Friday, June 8, 2012

Better Late than Never

So, I put this off this week because I had a lot to say and was not sure how to say it. Monday and Tuesday I travelled to and attended the IP 2050 conference at UNC Chapel Hill. This conference consisted of 4 panels, each addressing different aspects of the future programs that educate information professionals. While much of the conference focused on academia and the future programs that would make SLIS or SILS students viable candidates in the workforce, I waited with baited breath to see what the speakers would have to say on the impact it would have on the public library system. Specifically, I was waiting to hear how they proposed to get the information to the students who in turn would get it to the masses during a time of increased budget cuts, staff cuts and downsizing. Unfortunately that happened with only one speaker out of 16. Now, I know they were not there to debate budget and staff cuts but I would have liked to hear more about how they thought this would be addressed in the future. Like many of the speakers noted, it is very difficult to speculate what education will look like for library students and graduates 38 years from now. One speaker suggested I get more ionvolved with my state and local library associations, I am a member and plan to attend their conferences, but attending conferences does not help me address the concerns that loom, not 38 years on the horizon but on tomorrows horizon. Many of the "librarians" in our county have degrees far outside the realm of Library science, some have no degree, some are building managers, some, and I don't say this to be mean, really need to retire, and some would love to go to school and either can't afford it or don't have the time. So, how do we as future graduates in MLIS, SLIS programs bring that knowledge to them and do so inexpensively, with the most impact, not only to those who work behind the desk, but those that we serve? More thoughts to come, so stay tuned.

Wednesday, May 30, 2012

Politics and common themes

It is 4:19 in the morning and my cat is curled up on my lap while I stare at this blank page and ponder my next attempt at blogging communication. Not surprisingly I had very few comments on my last and first blog post, well, actually one although thirty people did take the time to read what I posted. I guess I expected a few more comments, mostly along the lines of "oh, give me a break and get with the times". This morning elections opened for one of the library associations officer candidates I belong to. I took the time to read through the candidates portfolios before casting my vote and noticed something akin to a common theme amoung all 6 candidates. Every one of them expressed the need for us to embrace social media and move forward in the world of technology. Only one of the six left out the word I in their veiw of what they see the leadership embracing in the next year. These two things caught my attention more than their degrees, current jobs or volunteer positions. It was rather refreshing to see that in this "it's all about me" world there is still someone out there who thinks it really has nothing to do with "me" and everything to do with "my actions for the good of the whole". I hope the candidates who do get elected see "the bigger picture" and embrace what is best for the "whole", not what is best for the "me". Wouldn't it be nice if politics everywhere embraced that sentiment? Primaries are next week in my home state, I'm an election official for my state and have been for nine years, I wonder if those who show up at my polling station will have read over the cadidates portfolios as carefully as I scrutized this one small association election. Wouldn't it be nice to see a wise, more informed voter in all aspects of the political world. I plan to be one of them, how about you?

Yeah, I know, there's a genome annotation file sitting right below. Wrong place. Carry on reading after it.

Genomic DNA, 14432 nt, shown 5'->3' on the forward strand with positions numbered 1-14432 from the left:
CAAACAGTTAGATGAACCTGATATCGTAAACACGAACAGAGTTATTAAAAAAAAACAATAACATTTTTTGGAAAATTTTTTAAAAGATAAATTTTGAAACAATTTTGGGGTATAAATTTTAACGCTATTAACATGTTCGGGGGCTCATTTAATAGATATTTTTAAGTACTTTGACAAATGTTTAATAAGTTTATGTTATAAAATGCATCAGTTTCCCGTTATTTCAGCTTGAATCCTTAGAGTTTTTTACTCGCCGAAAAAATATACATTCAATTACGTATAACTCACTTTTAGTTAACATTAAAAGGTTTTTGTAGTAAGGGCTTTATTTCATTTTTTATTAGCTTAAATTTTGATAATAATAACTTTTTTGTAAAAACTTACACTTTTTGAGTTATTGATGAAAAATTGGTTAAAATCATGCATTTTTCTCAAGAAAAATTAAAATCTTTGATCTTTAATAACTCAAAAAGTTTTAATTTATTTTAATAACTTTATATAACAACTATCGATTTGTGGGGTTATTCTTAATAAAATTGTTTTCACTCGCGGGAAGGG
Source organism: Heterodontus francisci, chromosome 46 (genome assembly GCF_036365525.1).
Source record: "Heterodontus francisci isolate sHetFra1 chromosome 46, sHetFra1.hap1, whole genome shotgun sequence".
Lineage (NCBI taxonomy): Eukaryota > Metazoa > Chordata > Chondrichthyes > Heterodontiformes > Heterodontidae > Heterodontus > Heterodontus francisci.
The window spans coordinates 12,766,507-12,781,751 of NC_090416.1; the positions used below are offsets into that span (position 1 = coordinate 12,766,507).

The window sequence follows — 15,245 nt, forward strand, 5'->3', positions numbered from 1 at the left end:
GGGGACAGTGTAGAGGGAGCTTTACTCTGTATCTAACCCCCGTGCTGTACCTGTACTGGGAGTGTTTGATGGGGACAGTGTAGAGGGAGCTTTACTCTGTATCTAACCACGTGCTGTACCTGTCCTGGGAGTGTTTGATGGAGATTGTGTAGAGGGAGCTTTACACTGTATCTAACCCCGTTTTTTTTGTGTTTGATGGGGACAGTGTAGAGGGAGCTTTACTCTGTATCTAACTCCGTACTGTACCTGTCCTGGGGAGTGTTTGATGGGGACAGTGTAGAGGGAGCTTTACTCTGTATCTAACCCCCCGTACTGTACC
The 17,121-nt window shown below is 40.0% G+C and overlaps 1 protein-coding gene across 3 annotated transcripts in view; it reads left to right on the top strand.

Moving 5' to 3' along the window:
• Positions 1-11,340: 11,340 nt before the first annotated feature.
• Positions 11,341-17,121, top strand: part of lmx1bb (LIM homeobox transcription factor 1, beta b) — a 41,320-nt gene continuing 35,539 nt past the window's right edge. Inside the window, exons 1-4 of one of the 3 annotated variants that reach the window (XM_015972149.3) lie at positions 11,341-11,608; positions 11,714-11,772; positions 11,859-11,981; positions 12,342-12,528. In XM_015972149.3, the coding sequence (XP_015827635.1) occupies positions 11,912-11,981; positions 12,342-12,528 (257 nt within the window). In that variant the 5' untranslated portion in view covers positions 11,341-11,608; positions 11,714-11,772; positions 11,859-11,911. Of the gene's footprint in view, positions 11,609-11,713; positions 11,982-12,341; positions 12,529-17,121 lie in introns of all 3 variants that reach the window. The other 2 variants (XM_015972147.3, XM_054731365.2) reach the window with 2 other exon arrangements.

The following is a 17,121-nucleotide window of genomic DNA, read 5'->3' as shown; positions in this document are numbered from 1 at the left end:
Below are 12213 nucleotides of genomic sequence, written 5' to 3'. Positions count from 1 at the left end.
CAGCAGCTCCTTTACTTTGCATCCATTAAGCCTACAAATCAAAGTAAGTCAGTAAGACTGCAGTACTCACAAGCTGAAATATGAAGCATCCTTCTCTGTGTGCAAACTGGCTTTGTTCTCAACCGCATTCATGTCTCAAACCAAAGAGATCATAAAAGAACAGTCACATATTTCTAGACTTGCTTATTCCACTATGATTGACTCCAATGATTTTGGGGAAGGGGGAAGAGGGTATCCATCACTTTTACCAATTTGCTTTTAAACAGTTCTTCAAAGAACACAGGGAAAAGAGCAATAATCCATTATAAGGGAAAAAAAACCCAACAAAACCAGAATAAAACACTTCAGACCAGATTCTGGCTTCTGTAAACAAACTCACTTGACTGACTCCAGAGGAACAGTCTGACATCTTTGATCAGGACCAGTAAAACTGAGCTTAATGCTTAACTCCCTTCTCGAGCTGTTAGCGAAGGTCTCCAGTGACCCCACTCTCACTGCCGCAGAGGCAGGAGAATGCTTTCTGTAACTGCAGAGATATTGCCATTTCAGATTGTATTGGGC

Monday, May 21, 2012

Attempting to Embrace Social Media

My attenpts at blogging have been sporadic, inconsistent and shameful. As a budding librarian I have been so interested in learning the new technologies, not that blogging is new, but woeful in embracing it. What fascinates me the most about all of this social media is how enraptured the younger generation is about telling everyone everything, no thoughts about privacy, everything is fair game and truthfully I find that so distressing. I think it ranks right up there with living in housing on a military post, nothing was a secret, at least not to your neighbors, and I speak from personal experience. I guess that is why, when we hear about Pinterest law suits becasue of copyright and privacy issues I am not surprised. Does anyone else have a problem with this? Come on, am I the only librarian out there who is hesitant to embrace the social media that rules the day without some serious investigation? So, I am embraking on the 23 Things for Professional Development this week, a few weeks late but I attempted to do so last year and did not get much accomplished. This is a first attempt on my adventure that will be blogging. The plan to to learn and grow, it's what we are supposed to do as professionals and as humans! Step one completed.